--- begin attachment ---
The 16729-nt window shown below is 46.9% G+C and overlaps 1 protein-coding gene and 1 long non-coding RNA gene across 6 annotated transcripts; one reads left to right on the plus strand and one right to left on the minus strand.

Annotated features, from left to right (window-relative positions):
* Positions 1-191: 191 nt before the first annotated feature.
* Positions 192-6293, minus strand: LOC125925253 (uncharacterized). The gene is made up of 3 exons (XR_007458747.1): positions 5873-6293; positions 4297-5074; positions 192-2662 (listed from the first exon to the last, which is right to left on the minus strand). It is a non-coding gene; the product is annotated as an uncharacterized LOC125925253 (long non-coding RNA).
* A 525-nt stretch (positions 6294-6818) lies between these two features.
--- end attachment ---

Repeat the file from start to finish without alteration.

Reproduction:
The 16729-nt window shown below is 46.9% G+C and overlaps 1 protein-coding gene and 1 long non-coding RNA gene across 6 annotated transcripts; one reads left to right on the plus strand and one right to left on the minus strand.

Annotated features, from left to right (window-relative positions):
* Positions 1-191: 191 nt before the first annotated feature.
* Positions 192-6293, minus strand: LOC125925253 (uncharacterized). The gene is made up of 3 exons (XR_007458747.1): positions 5873-6293; positions 4297-5074; positions 192-2662 (listed from the first exon to the last, which is right to left on the minus strand). It is a non-coding gene; the product is annotated as an uncharacterized LOC125925253 (long non-coding RNA).
* A 525-nt stretch (positions 6294-6818) lies between these two features.